Hi boys and girls,
I've tried looking this up, and didn't find anything helpful, but something tells me it could be a pretty common issue. Maybe you can help me figure it out.
In a nutshell: I was recording some pretty cool drums with my Fast Track c600 (that's 4 channels) and at some point my recordings started getting a lot of noise, but only when I use either of my two condensers (I have a MXL v57 and a Behringer ). My recordings are still very much to my liking with my dynamic Shure SM58, or when I plug my Les Paul into Guitar Rig 5 and mix it all together. Being a heavy rocker, I don't mind going dynamic on the vocals. But creating a stereo field with the built-in mics of my Tascam DR-40 is not ideal for drums. Could this be a phantom power issue? If so, is there a way to take care of it (without having to throw out this interface and buy a new one)? It's not the mics, cause they both get the exact same noise... neither is it the cables, cause I have several and ran tests. I've tried with the interface on USB power and with the power plug on... I don't have electrical grounding in my house, that could be it (maybe?). Guys, I dig your wells of knowledge, please help a struggling brother out. Peace!
What sort of noise? Can you post a clip on Soundcloud?
If it does that only with condensers, it might be a phantom power problem. Like Boswell, it'll be helpfull to have a sample.
Hi guys... I went to record the noise just now and held the mic in my hand and there was no noise! Forgive the newbie move, now I know what happened. My shockmounts became a bloody mess and I didn't put them back together again, so the noise was propably just vibration from the surface I had put the microphones on to record. I could have made further tests and figured this out myself... Thank you for the help anyways! you guys rock!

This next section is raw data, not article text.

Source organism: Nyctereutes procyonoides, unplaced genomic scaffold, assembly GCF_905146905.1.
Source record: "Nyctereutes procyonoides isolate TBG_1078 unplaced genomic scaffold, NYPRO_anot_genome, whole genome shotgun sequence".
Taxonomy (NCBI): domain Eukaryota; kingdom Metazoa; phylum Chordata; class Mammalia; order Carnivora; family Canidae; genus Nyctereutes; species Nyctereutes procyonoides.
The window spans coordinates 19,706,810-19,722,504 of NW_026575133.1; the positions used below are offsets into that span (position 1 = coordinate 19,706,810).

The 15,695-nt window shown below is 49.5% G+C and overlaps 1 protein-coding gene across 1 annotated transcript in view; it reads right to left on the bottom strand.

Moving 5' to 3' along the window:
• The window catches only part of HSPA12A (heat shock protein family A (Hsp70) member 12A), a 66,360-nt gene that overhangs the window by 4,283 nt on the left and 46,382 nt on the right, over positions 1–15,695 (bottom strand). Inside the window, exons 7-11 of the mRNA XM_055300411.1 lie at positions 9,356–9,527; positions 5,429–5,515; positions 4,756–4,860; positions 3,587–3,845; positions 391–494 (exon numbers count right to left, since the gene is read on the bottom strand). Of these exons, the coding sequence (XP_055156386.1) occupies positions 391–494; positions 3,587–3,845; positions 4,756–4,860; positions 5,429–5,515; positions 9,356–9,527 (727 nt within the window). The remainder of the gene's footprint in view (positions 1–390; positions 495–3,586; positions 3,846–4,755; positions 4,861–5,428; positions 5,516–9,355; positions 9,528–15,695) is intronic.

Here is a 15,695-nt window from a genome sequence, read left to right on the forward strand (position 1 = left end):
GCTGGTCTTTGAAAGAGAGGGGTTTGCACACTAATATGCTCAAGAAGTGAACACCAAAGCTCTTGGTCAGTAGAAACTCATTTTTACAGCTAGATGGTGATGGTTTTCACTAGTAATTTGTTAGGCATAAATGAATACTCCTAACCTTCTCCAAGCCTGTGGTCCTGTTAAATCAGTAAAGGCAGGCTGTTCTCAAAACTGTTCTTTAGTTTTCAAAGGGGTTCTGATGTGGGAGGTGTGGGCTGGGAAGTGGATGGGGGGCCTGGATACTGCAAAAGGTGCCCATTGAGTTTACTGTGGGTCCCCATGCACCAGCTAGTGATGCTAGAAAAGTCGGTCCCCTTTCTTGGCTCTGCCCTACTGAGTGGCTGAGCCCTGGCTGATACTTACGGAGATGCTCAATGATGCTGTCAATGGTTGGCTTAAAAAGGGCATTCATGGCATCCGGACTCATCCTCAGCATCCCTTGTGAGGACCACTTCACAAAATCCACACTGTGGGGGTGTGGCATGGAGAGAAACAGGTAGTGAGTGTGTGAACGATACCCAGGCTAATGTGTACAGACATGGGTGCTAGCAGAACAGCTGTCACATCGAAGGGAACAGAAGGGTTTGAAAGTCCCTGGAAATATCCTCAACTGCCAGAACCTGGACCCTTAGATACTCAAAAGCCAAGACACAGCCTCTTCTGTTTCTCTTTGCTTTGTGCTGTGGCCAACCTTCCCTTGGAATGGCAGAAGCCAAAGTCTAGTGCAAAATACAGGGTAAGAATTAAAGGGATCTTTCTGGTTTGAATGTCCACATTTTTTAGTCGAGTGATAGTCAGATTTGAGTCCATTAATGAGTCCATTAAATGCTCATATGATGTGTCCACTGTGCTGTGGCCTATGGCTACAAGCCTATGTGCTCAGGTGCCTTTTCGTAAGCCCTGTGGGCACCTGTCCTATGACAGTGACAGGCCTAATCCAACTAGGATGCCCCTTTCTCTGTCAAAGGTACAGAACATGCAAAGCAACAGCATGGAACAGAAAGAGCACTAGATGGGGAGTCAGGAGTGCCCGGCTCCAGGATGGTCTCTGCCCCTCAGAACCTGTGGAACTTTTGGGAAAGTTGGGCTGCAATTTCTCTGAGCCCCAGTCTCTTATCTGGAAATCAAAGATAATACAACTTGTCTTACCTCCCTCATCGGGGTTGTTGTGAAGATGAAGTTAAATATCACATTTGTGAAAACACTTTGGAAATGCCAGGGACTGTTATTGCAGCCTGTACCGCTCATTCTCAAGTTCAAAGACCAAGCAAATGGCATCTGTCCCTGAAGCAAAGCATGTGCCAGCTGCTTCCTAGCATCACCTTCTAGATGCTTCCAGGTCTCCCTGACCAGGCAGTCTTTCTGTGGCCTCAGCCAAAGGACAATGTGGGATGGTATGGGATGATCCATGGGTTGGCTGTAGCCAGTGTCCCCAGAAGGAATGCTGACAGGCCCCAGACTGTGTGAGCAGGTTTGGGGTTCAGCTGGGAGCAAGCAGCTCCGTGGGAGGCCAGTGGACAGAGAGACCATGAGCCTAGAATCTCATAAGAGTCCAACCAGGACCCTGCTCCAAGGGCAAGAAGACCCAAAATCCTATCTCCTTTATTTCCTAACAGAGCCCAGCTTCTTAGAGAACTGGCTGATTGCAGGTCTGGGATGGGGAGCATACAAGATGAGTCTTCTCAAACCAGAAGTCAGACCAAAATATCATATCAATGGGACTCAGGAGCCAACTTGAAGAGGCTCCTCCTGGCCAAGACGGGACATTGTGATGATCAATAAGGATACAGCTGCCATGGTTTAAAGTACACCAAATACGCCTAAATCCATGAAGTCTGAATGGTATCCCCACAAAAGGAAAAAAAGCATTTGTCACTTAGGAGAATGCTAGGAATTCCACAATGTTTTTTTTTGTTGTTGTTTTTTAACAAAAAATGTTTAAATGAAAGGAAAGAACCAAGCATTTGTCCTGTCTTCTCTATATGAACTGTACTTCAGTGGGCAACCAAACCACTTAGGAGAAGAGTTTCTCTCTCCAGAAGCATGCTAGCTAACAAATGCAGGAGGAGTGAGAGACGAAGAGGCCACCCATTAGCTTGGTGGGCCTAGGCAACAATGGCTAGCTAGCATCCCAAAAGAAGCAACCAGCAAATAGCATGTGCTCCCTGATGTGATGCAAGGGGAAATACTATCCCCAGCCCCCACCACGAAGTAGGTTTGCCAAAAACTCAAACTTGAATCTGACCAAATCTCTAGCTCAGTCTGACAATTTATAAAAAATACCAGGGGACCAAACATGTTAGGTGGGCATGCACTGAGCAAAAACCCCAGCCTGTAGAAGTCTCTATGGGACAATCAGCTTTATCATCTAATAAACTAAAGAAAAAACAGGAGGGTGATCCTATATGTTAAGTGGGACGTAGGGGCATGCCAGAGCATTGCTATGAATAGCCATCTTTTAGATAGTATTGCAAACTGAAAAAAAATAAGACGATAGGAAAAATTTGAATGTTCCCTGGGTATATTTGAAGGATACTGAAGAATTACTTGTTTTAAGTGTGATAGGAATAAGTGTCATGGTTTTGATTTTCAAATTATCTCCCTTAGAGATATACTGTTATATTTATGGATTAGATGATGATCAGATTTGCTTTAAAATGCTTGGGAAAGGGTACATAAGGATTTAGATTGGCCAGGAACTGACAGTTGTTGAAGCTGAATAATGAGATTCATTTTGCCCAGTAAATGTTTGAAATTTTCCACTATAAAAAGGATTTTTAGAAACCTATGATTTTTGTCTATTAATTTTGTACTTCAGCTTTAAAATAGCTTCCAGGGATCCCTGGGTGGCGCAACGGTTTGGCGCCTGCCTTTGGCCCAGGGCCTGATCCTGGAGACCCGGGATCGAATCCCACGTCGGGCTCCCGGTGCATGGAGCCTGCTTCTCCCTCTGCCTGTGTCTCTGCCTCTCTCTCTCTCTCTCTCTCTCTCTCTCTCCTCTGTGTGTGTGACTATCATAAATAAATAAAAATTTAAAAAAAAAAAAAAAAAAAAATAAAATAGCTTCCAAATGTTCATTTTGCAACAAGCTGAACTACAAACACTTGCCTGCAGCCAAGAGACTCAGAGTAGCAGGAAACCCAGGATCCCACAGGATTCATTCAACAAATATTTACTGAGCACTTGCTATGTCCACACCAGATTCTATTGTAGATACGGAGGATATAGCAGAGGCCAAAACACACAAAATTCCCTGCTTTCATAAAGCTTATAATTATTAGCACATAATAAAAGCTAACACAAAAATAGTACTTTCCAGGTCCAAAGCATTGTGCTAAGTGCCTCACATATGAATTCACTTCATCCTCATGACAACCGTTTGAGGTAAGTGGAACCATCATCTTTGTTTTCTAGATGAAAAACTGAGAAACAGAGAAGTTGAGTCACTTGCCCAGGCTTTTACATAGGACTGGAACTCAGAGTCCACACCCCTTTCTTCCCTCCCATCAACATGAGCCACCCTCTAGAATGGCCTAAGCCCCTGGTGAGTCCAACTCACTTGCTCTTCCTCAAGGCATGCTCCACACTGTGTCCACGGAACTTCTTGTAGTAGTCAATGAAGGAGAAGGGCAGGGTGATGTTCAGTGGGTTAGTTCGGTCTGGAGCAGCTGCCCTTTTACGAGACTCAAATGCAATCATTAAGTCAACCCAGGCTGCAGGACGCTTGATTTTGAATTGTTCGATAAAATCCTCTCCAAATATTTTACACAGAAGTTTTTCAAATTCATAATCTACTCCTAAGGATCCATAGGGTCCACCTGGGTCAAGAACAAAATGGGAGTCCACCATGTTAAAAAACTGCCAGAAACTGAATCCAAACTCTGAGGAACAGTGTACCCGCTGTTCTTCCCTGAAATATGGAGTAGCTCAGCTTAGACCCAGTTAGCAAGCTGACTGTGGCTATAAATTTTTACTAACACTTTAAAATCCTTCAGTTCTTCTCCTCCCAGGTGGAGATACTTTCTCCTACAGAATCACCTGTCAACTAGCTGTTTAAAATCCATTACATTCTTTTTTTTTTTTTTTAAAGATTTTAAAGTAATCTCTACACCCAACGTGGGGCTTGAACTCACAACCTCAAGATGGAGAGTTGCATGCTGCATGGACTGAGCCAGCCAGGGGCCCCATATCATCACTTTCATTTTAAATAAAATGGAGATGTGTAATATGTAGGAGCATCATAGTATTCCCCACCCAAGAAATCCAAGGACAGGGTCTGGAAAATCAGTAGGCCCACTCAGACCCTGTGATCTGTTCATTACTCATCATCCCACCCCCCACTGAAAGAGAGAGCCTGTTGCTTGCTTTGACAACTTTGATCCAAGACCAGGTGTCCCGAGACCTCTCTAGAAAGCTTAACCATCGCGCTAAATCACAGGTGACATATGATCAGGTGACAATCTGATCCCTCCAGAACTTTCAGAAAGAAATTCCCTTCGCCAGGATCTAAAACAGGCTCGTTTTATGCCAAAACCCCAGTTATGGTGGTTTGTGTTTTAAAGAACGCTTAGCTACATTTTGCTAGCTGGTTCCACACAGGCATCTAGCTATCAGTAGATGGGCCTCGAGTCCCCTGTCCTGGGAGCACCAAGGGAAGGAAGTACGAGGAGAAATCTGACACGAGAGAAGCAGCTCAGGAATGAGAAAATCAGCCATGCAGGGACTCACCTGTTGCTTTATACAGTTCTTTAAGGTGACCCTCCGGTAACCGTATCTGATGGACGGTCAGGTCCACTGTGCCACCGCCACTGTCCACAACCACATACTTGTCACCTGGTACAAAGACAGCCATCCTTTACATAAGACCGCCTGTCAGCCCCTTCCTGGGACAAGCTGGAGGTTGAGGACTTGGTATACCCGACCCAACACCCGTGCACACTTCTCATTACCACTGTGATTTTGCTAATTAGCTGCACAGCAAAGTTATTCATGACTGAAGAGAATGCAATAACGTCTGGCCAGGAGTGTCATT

What mathers is that it's now workin !! ;)
Who would've known: I wish I had been stupid all along... I was tracking great vocals when the electricity went out and I hadn't saved. Today I tried to record those vocals again and guess what? THE NOISE CAME BACK! I'm posting a sample of the noise... I was making my voice peak at -12db (this particular song has soft vocals) and the noise was peaking at about -24db... impossible to track anything decently. I tried with the power plug on and off, and I've tried other channels. What to do, what to do...
Please shed a light if you can,
This sounds like an unstable phantom power rail.
Wow... yeah, that's nasty. I'm inclined to go with Bos on this, not because I know myself, but because Bos is a bad-ass with this type of analysis and diagnosis. ;)
I've heard this sound before (at least a very similar sound), about 6 months ago, when I was using my AKG SolidTube mic... I thought it was the power supply - it turned out to be , of all things, the tube. I replaced the tube with a new one and the noise disappeared. But, I understand that you aren't using tube mics, so I'd default to Boswell's diagnosis.
Which mic did you have connected when you heard the noise you posted? Or, is this noise apparent regardless of which mic you have plugged in?
Hi Donny, I haven't tested it with many different mics, but it's the same noise on both my condensers (as posted above an mxl and a behringer). It really makes sense for it to be the phantom power, because I don't get any sort of unwanted noise with dynamic mics or the direct input. The solution then would be to buy an external source of phantom power? How important is the quality of the device in this case? Can I get the job done on the cheap?
Hmmm.. what preamp are you currently using? You may be better off just replacing your current preamp/ i-o with another model entirely...
How many input channels do you require?
USB or Firewire?
The fact that the noise comes and goes makes me wonder if you have an intermittent connection either at the mic jack, in the mic itself, or with the source of power for the interface.
You say you've replaced and tested different combinations of mics and cables, that's good. Did you put any pressure on the other connections? Repeated stress on the mic jacks can weaken/break the internal solder joints.